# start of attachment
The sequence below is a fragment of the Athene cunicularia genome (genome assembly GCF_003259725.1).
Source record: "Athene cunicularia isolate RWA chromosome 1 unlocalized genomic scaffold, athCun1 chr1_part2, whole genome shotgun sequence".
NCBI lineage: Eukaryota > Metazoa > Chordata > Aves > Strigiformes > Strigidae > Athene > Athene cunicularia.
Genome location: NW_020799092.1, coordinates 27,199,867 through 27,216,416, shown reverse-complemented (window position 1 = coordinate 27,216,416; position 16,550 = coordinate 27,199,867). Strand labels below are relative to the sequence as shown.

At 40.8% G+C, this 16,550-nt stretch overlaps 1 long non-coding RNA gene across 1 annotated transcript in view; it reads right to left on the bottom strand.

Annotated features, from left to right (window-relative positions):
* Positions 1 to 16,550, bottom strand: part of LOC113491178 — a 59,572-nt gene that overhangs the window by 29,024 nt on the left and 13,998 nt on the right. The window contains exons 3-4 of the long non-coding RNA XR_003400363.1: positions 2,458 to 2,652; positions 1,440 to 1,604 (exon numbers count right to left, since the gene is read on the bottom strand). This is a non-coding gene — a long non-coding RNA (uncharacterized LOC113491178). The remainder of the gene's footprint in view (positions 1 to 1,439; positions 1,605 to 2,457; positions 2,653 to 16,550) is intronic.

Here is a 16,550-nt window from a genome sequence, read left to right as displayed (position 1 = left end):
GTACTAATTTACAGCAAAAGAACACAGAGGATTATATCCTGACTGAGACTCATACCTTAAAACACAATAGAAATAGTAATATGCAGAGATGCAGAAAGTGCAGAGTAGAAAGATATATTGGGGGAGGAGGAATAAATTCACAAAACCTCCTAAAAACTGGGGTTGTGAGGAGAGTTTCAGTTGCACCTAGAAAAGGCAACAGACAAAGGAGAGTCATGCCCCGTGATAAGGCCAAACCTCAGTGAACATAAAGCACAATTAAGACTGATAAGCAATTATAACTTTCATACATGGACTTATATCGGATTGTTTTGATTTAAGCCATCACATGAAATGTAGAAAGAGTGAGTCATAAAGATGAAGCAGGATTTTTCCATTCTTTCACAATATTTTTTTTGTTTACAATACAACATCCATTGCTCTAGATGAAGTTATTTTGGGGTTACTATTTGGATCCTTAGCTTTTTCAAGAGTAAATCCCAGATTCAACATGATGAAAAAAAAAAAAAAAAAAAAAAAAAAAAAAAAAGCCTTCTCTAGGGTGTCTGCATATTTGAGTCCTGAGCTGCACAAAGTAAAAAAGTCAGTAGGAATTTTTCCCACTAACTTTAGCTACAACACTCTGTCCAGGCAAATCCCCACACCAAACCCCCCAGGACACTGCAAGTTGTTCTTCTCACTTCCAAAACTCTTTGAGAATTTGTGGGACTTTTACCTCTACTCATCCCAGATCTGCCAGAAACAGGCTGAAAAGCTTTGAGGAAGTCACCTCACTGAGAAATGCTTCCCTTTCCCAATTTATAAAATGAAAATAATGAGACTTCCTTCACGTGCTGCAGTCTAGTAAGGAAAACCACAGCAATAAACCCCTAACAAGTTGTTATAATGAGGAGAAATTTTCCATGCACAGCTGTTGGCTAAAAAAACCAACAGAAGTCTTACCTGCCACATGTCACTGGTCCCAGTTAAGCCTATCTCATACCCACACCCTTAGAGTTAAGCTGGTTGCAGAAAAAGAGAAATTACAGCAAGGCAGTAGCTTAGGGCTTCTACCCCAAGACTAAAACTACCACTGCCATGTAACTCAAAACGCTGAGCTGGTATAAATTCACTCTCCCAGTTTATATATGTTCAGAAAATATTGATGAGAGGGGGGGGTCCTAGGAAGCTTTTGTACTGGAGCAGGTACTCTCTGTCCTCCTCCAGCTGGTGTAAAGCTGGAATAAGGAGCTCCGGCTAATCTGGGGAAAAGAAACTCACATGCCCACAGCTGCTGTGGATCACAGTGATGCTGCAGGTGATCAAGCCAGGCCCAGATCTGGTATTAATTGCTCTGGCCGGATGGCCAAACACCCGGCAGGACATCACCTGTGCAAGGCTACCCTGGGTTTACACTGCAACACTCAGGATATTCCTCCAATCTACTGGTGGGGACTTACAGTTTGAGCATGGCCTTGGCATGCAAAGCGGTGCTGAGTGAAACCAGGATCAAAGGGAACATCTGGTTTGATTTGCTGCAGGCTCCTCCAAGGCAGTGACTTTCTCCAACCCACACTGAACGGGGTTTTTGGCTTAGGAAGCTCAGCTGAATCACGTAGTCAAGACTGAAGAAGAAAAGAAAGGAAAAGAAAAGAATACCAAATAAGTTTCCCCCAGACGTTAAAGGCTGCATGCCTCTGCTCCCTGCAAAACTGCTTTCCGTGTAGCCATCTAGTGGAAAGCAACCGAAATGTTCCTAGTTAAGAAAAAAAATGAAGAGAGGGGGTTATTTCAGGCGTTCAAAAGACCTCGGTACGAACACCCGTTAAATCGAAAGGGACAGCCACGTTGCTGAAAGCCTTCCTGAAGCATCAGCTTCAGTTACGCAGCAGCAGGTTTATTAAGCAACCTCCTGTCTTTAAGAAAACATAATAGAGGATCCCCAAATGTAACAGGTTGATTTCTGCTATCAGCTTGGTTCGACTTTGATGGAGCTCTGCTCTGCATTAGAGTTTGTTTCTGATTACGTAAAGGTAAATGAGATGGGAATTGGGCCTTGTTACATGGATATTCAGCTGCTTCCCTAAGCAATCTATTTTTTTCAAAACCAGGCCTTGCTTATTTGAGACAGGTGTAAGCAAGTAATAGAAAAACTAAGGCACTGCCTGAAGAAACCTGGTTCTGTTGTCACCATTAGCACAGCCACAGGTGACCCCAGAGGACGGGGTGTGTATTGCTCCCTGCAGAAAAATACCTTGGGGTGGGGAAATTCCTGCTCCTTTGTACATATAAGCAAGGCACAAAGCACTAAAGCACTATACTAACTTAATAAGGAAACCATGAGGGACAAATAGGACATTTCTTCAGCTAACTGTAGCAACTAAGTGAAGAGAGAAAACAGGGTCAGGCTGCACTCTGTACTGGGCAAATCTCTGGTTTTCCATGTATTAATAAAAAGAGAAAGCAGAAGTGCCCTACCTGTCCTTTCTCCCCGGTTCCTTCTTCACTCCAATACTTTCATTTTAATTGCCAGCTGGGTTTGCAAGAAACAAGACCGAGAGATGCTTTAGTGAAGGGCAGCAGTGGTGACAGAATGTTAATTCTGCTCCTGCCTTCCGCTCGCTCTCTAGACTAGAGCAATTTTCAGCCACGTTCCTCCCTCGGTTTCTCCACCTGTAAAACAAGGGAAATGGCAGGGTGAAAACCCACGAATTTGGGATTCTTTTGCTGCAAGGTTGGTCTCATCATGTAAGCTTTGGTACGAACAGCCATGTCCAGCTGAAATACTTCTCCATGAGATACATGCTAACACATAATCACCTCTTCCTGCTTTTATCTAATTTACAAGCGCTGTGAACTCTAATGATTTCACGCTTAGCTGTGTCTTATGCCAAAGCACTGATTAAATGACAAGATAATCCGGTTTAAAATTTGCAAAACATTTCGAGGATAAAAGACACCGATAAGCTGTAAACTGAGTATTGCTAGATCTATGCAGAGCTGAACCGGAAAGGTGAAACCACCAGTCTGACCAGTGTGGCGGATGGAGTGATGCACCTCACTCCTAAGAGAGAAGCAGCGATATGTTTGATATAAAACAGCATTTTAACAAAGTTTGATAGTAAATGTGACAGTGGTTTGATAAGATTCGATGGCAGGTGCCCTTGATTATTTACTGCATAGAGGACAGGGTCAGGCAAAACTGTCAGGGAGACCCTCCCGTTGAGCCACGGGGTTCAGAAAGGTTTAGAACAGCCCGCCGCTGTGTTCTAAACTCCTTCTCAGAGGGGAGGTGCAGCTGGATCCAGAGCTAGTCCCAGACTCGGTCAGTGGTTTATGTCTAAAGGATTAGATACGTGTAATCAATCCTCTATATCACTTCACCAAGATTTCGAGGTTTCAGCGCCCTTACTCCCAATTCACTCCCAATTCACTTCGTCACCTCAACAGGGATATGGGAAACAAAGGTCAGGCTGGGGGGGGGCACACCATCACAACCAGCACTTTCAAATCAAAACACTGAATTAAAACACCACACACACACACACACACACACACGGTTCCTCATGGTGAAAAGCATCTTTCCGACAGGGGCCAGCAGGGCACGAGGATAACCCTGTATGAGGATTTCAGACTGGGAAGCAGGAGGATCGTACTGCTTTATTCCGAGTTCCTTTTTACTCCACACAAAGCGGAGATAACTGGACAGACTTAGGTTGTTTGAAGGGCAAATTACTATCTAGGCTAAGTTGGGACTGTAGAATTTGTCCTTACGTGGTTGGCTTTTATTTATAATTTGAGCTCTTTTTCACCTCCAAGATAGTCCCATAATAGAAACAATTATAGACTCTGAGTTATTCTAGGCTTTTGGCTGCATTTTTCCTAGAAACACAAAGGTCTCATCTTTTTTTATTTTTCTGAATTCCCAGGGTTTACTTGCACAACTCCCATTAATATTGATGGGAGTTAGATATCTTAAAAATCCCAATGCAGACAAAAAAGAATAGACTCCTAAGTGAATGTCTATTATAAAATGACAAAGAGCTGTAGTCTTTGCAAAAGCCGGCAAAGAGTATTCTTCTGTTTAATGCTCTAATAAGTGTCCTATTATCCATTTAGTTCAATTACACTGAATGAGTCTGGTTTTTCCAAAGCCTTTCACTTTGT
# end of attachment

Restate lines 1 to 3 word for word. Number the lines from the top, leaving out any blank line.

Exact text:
The sequence below is a fragment of the Athene cunicularia genome (genome assembly GCF_003259725.1).
Source record: "Athene cunicularia isolate RWA chromosome 1 unlocalized genomic scaffold, athCun1 chr1_part2, whole genome shotgun sequence".
NCBI lineage: Eukaryota > Metazoa > Chordata > Aves > Strigiformes > Strigidae > Athene > Athene cunicularia.